22nd International Cloud Expo, taking place June 5-7, 2018, at the Javits Center in New York City, NY, and co-located with the 1st DXWorld Expo will feature technical sessions from a rock star conference faculty and the leading industry players in the world. Cloud computing is now being embraced by a majority of enterprises of all sizes. Yesterday's debate about public vs. private has transformed into the reality of hybrid cloud: a recent survey shows that 74% of enterprises have a hybrid cloud ...
22nd International Cloud Expo, taking place June 5-7, 2018, at the Javits Center in New York City, NY, and co-located with the 1st DXWorld Expo will feature technical sessions from a rock star conference faculty and the leading industry players in the world. Cloud computing is now being embraced by a majority of enterprises of all sizes. Yesterday's debate about public vs. private has transformed into the reality of hybrid cloud: a recent survey shows that 74% of enterprises have a hybrid cloud ...
DevOps at Cloud Expo – being held June 5-7, 2018, at the Javits Center in New York, NY – announces that its Call for Papers is open. Born out of proven success in agile development, cloud computing, and process automation, DevOps is a macro trend you cannot afford to miss. From showcase success stories from early adopters and web-scale businesses, DevOps is expanding to organizations of all sizes, including the world's largest enterprises – and delivering real results. Among the proven benefits,...
@DevOpsSummit at Cloud Expo, taking place June 5-7, 2018, at the Javits Center in New York City, NY, is co-located with 22nd Cloud Expo | 1st DXWorld Expo and will feature technical sessions from a rock star conference faculty and the leading industry players in the world. The widespread success of cloud computing is driving the DevOps revolution in enterprise IT. Now as never before, development teams must communicate and collaborate in a dynamic, 24/7/365 environment. There is no time to wait...
Cloud Expo | DXWorld Expo have announced the conference tracks for Cloud Expo 2018. Cloud Expo will be held June 5-7, 2018, at the Javits Center in New York City, and November 6-8, 2018, at the Santa Clara Convention Center, Santa Clara, CA. Digital Transformation (DX) is a major focus with the introduction of DX Expo within the program. Successful transformation requires a laser focus on being data-driven and on using all the tools available that enable transformation if they plan to survive ov...
SYS-CON Events announced today that T-Mobile exhibited at SYS-CON's 20th International Cloud Expo®, which will take place on June 6-8, 2017, at the Javits Center in New York City, NY. As America's Un-carrier, T-Mobile US, Inc., is redefining the way consumers and businesses buy wireless services through leading product and service innovation. The Company's advanced nationwide 4G LTE network delivers outstanding wireless experiences to 67.4 million customers who are unwilling to compromise on qua...
SYS-CON Events announced today that Cedexis will exhibit at SYS-CON's 21st International Cloud Expo®, which will take place on Oct 31 - Nov 2, 2017, at the Santa Clara Convention Center in Santa Clara, CA. Cedexis is the leader in data-driven enterprise global traffic management. Whether optimizing traffic through datacenters, clouds, CDNs, or any combination, Cedexis solutions drive quality and cost-effectiveness. For more information, please visit https://www.cedexis.com.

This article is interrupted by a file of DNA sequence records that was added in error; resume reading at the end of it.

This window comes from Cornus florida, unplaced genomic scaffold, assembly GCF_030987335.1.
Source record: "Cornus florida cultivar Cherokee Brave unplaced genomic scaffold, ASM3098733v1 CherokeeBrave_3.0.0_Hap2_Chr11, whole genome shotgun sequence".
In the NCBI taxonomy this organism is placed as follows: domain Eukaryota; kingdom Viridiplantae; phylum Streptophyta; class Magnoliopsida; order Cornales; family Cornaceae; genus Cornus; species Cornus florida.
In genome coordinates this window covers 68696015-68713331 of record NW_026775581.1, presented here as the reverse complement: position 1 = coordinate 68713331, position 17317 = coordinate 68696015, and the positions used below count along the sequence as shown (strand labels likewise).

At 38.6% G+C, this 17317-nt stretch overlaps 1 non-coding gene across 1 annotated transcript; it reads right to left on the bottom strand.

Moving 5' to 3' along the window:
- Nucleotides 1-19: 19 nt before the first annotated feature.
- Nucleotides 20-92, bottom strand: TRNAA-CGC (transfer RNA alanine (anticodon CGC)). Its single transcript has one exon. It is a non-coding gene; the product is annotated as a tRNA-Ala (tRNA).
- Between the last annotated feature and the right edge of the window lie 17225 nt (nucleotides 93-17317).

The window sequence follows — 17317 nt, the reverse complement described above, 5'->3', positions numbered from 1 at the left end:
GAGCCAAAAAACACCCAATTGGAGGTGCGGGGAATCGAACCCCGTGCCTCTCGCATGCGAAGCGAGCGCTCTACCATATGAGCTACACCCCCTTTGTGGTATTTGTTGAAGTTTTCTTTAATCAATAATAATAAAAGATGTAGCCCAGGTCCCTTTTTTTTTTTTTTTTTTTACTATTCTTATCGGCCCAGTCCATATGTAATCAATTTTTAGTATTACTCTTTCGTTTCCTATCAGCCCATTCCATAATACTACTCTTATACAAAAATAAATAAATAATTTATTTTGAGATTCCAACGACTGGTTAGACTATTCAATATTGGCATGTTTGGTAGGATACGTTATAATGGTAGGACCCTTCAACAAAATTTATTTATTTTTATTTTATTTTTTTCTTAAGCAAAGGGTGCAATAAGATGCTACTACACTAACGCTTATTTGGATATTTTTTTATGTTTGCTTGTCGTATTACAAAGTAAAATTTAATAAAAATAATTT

SYS-CON Events announced today that Google Cloud has been named “Keynote Sponsor” of SYS-CON's 21st International Cloud Expo®, which will take place on Oct 31 – Nov 2, 2017, at the Santa Clara Convention Center in Santa Clara, CA. Companies come to Google Cloud to transform their businesses. Google Cloud’s comprehensive portfolio – from infrastructure to apps to devices – helps enterprises innovate faster, scale smarter, stay secure, and do more with data than ever before.
SYS-CON Events announced today that Vivint to exhibit at SYS-CON's 21st Cloud Expo, which will take place on October 31 through November 2nd 2017 at the Santa Clara Convention Center in Santa Clara, California. As a leading smart home technology provider, Vivint offers home security, energy management, home automation, local cloud storage, and high-speed Internet solutions to more than one million customers throughout the United States and Canada. The end result is a smart home solution that sav...
SYS-CON Events announced today that Opsani will exhibit at SYS-CON's 21st International Cloud Expo®, which will take place on Oct 31 – Nov 2, 2017, at the Santa Clara Convention Center in Santa Clara, CA. Opsani is the leading provider of deployment automation systems for running and scaling traditional enterprise applications on container infrastructure.
SYS-CON Events announced today that Nirmata will exhibit at SYS-CON's 21st International Cloud Expo®, which will take place on Oct 31 – Nov 2, 2017, at the Santa Clara Convention Center in Santa Clara, CA. Nirmata provides a comprehensive platform, for deploying, operating, and optimizing containerized applications across clouds, powered by Kubernetes. Nirmata empowers enterprise DevOps teams by fully automating the complex operations and management of application containers and its underlying ...
SYS-CON Events announced today that Opsani to exhibit at SYS-CON's 21st Cloud Expo, which will take place on October 31 through November 2nd 2017 at the Santa Clara Convention Center in Santa Clara, California. Opsani is creating the next generation of automated continuous deployment tools designed specifically for containers. How is continuous deployment different from continuous integration and continuous delivery? CI/CD tools provide build and test. Continuous Deployment is the means by which...